In 1922, the Benevolent and Protective Order of Elks came close to buying the Maennerchor building after it was forced from its lodge on Vermont Street by construction of the War Memorial. The Elks’ preliminary plans also called for recruiting 1,000 new members and razing an adjacent 1830s house to construct a four-story hotel that would be connected to the Maennerchor building. The deal was scuttled, however, after members expressed concern about the proposed project’s $500,000 price tag.
The Maennerchor had been able to remain afloat during WWI and the early years of the Great Depression thanks to the generous patronage of John P. Frenzel, president of Merchant’s National Bank. Frenzel had even made provisions in his will for the continuing support of the Maennerchor upon his death in 1933. When the will was later invalidated, however, the Maennerchor was forced to relinquish its magnificent building within a matter of months.
In the late 1930s, concert promoter Tom Devine leased the Maennerchor building and opened a music hall with a “Gay 90s” cocktail lounge and grill. Devine had made his mark on the local entertainment scene as manager of the Indiana Roof Ballroom, where he caused a stir by booking novelty acts such as a robot and fan dancer Sally Rand. Devine’s ambitious enterprise folded after a few years, and the Maennerchor building was briefly used by the USO to entertain servicemen during WWII. In 1946, Indiana University purchased the building from the Maennerchor Hall Association for use as a night law school.
When Vice President Fairbanks spoke at the Maennerchor’s dedication ceremony some 40 years earlier, he predicted that for years to come, the building would serve as “the center of influences which will tend to uplift the community, always making it better, giving it that sweeter tone and gentler grace.” He clearly had no idea that the building would ever be repurposed as classrooms for lawyers-in-training.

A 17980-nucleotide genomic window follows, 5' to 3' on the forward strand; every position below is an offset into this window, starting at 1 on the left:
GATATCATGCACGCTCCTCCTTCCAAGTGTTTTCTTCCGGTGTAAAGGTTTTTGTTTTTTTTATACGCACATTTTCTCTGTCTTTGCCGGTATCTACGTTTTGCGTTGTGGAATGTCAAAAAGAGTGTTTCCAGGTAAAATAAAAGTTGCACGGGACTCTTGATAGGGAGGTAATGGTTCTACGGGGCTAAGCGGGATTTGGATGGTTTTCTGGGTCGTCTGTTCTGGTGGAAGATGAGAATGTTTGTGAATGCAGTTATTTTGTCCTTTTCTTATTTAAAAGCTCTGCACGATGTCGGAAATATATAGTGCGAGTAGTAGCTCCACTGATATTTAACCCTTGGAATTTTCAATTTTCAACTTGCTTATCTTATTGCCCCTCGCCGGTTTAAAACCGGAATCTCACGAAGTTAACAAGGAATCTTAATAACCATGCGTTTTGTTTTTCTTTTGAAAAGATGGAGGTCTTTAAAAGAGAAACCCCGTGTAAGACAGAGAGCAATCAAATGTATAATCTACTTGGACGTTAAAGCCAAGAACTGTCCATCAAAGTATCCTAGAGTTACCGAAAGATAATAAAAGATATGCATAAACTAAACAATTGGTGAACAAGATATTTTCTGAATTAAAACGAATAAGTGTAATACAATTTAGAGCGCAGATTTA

During its 24-year run in the Maennerchor building, the Indiana University (now McKinney) School of Law trained many of the state’s most distinguished attorneys, judges and elected officials. By the late 1960s, however, it had outgrown the antiquated building, and funds were raised for a new law school on West New York Street. The school’s 95,000 law books were moved to the new building in August 1970, and the students and faculty followed shortly thereafter.
Many saw the law school’s departure as the beginning of the end for Maennerchor Hall. A headline in The Indianapolis News read, “Ghosts Weep as Law School Moves.”
The law school years had taken its toll on Maennerchor Hall. Many of the building’s interior decorations had been damaged or obscured when the large halls were divided into classrooms. Additional architectural features were removed for use in the new law school building, including stained glass windows and a 10-foot wide fireplace mantle featuring bronze figures of Don Quixote and Mephistopheles. The plank top from the Maennerchor’s old bar that served as the dean’s desk remained behind, however, in the now-abandoned building.
Indiana University put Maennerchor Hall up for sale in 1973, asking $330,000. Funds raised by the sale would be used to help offset construction costs for the new law school. Despite pleas from the community, the university balked at donating the building to an organization that would agree to restore and maintain it. A year later, American States Insurance bought the Maennerchor.